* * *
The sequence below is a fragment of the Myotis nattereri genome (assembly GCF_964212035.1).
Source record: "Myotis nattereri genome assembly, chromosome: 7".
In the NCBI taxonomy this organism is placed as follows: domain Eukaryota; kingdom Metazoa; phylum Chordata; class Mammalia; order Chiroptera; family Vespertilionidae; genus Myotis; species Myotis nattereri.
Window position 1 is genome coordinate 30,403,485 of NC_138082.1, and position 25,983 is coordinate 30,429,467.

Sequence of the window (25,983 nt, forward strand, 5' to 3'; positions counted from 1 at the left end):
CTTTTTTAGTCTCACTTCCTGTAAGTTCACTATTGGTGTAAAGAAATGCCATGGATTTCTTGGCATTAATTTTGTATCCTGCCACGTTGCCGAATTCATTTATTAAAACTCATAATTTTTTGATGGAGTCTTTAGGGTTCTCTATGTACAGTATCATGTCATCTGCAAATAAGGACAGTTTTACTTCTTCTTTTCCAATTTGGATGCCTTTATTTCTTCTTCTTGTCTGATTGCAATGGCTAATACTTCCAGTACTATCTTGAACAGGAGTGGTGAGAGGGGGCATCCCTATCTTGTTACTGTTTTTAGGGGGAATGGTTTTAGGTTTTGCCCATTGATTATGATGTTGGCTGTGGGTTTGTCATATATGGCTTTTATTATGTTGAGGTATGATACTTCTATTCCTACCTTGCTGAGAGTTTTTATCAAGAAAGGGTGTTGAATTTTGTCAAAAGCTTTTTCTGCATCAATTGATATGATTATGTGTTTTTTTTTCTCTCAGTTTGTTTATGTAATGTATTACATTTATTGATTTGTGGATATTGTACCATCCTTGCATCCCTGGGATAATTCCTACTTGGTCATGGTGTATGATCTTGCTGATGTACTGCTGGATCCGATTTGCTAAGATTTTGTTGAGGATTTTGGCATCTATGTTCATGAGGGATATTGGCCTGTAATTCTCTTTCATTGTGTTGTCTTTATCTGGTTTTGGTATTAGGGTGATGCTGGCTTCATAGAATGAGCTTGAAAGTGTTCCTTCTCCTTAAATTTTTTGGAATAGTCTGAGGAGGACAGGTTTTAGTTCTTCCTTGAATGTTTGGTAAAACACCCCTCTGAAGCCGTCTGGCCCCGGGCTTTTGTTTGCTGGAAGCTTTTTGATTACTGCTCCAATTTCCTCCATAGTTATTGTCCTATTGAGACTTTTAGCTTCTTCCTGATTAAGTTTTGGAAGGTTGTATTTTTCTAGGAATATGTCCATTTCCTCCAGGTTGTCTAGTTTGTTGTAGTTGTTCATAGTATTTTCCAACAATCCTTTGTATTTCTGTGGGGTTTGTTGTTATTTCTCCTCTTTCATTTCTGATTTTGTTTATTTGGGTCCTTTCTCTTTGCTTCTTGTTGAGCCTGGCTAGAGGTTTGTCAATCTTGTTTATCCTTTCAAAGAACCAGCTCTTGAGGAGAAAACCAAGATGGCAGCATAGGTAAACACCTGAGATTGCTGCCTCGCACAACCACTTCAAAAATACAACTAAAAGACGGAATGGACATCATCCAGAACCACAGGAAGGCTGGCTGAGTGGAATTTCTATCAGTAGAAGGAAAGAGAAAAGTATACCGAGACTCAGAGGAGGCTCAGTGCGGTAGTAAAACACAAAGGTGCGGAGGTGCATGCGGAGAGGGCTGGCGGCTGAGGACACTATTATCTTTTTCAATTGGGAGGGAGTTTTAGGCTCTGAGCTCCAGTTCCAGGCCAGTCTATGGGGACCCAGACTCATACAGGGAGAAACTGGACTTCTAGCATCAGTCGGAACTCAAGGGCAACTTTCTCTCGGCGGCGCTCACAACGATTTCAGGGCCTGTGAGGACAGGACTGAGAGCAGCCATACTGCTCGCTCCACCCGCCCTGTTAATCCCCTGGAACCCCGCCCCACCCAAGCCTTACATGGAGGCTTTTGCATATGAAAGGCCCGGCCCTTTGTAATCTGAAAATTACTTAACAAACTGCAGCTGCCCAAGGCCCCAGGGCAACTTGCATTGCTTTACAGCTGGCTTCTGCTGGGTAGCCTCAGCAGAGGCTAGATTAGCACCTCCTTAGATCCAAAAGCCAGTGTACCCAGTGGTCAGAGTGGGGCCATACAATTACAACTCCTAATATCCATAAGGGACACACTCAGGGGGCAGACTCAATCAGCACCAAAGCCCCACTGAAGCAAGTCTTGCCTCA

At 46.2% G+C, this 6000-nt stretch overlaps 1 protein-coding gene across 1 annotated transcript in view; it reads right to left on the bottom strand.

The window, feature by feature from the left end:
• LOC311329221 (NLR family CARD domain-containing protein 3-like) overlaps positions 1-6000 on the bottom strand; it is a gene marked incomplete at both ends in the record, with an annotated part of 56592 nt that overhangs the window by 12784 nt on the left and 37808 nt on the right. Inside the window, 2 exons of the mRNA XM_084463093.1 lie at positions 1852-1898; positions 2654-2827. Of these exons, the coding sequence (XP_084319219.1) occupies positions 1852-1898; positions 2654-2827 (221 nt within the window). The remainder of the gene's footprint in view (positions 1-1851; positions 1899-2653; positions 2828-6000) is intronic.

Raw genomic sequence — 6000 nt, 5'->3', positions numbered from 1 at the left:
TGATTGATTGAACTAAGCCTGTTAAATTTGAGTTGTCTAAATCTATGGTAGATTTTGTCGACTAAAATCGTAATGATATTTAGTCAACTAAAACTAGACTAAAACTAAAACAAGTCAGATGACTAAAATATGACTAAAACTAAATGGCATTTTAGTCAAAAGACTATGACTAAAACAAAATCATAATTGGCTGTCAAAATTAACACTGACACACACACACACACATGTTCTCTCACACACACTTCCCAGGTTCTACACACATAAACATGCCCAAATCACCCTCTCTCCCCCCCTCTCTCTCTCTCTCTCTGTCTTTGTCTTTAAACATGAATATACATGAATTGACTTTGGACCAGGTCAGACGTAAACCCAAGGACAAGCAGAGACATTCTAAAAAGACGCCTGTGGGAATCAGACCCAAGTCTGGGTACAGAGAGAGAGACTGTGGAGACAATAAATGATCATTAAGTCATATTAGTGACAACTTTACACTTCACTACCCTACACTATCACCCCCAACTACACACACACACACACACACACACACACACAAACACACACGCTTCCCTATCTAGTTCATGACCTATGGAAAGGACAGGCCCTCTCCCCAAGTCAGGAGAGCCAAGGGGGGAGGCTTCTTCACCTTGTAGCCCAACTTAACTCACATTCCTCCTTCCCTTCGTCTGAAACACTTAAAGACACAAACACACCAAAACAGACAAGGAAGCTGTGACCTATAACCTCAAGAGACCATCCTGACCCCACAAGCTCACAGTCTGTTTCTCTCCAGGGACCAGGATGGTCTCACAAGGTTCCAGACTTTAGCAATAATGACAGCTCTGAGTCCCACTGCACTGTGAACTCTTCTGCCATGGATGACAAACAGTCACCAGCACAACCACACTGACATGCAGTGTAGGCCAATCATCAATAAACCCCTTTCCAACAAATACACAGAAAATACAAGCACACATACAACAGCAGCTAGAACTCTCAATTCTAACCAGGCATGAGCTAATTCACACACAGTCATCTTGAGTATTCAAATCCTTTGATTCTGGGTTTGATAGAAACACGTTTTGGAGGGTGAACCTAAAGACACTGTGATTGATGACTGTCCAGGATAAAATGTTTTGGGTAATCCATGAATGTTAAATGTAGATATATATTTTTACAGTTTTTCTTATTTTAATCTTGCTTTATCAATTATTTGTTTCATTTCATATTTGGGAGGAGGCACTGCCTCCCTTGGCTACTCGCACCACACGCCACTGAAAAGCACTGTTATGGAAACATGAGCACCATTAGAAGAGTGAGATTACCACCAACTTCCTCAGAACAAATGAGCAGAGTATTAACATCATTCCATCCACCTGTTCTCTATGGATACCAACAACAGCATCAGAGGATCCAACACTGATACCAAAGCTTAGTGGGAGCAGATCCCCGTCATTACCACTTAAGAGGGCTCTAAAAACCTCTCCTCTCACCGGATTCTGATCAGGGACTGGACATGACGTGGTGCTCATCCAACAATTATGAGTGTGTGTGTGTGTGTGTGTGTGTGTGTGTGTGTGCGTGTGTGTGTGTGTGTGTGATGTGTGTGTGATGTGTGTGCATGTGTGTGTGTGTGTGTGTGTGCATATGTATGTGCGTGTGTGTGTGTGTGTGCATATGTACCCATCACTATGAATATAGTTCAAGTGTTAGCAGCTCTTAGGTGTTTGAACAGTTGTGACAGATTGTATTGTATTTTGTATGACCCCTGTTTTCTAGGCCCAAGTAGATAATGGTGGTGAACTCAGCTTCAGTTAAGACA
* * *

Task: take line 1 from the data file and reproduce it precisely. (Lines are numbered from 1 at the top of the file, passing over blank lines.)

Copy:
The sequence below is a fragment of the Myotis nattereri genome (assembly GCF_964212035.1).